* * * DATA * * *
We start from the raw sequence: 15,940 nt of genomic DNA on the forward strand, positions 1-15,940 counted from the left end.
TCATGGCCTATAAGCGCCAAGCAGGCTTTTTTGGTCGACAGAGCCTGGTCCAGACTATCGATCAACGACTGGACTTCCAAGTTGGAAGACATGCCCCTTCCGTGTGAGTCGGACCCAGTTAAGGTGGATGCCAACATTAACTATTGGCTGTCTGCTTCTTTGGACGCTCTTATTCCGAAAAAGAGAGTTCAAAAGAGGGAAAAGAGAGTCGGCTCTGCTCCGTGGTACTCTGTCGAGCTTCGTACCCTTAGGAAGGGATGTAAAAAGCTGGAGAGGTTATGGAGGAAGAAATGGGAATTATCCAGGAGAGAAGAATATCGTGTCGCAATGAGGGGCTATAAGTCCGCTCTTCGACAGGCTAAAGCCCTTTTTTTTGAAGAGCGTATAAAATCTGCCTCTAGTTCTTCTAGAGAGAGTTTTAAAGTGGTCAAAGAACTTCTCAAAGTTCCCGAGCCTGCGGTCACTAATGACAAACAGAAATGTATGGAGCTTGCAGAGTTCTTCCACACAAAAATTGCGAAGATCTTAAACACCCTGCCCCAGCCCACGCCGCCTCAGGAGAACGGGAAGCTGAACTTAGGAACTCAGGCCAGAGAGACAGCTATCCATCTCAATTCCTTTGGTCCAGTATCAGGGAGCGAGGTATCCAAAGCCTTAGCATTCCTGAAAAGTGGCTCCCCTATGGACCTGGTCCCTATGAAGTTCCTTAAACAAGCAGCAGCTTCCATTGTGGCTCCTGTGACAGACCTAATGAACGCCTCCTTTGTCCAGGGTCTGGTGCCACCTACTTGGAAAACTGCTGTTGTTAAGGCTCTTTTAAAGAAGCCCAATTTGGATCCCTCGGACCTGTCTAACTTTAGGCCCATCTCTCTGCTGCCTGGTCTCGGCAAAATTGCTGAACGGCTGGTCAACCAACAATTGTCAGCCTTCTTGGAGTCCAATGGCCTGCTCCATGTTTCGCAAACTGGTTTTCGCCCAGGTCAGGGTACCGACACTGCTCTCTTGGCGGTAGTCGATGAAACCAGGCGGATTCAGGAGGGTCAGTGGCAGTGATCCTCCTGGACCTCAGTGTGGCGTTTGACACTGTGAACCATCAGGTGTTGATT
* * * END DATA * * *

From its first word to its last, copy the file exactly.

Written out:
We start from the raw sequence: 15,940 nt of genomic DNA on the forward strand, positions 1-15,940 counted from the left end.
TCATGGCCTATAAGCGCCAAGCAGGCTTTTTTGGTCGACAGAGCCTGGTCCAGACTATCGATCAACGACTGGACTTCCAAGTTGGAAGACATGCCCCTTCCGTGTGAGTCGGACCCAGTTAAGGTGGATGCCAACATTAACTATTGGCTGTCTGCTTCTTTGGACGCTCTTATTCCGAAAAAGAGAGTTCAAAAGAGGGAAAAGAGAGTCGGCTCTGCTCCGTGGTACTCTGTCGAGCTTCGTACCCTTAGGAAGGGATGTAAAAAGCTGGAGAGGTTATGGAGGAAGAAATGGGAATTATCCAGGAGAGAAGAATATCGTGTCGCAATGAGGGGCTATAAGTCCGCTCTTCGACAGGCTAAAGCCCTTTTTTTTGAAGAGCGTATAAAATCTGCCTCTAGTTCTTCTAGAGAGAGTTTTAAAGTGGTCAAAGAACTTCTCAAAGTTCCCGAGCCTGCGGTCACTAATGACAAACAGAAATGTATGGAGCTTGCAGAGTTCTTCCACACAAAAATTGCGAAGATCTTAAACACCCTGCCCCAGCCCACGCCGCCTCAGGAGAACGGGAAGCTGAACTTAGGAACTCAGGCCAGAGAGACAGCTATCCATCTCAATTCCTTTGGTCCAGTATCAGGGAGCGAGGTATCCAAAGCCTTAGCATTCCTGAAAAGTGGCTCCCCTATGGACCTGGTCCCTATGAAGTTCCTTAAACAAGCAGCAGCTTCCATTGTGGCTCCTGTGACAGACCTAATGAACGCCTCCTTTGTCCAGGGTCTGGTGCCACCTACTTGGAAAACTGCTGTTGTTAAGGCTCTTTTAAAGAAGCCCAATTTGGATCCCTCGGACCTGTCTAACTTTAGGCCCATCTCTCTGCTGCCTGGTCTCGGCAAAATTGCTGAACGGCTGGTCAACCAACAATTGTCAGCCTTCTTGGAGTCCAATGGCCTGCTCCATGTTTCGCAAACTGGTTTTCGCCCAGGTCAGGGTACCGACACTGCTCTCTTGGCGGTAGTCGATGAAACCAGGCGGATTCAGGAGGGTCAGTGGCAGTGATCCTCCTGGACCTCAGTGTGGCGTTTGACACTGTGAACCATCAGGTGTTGATT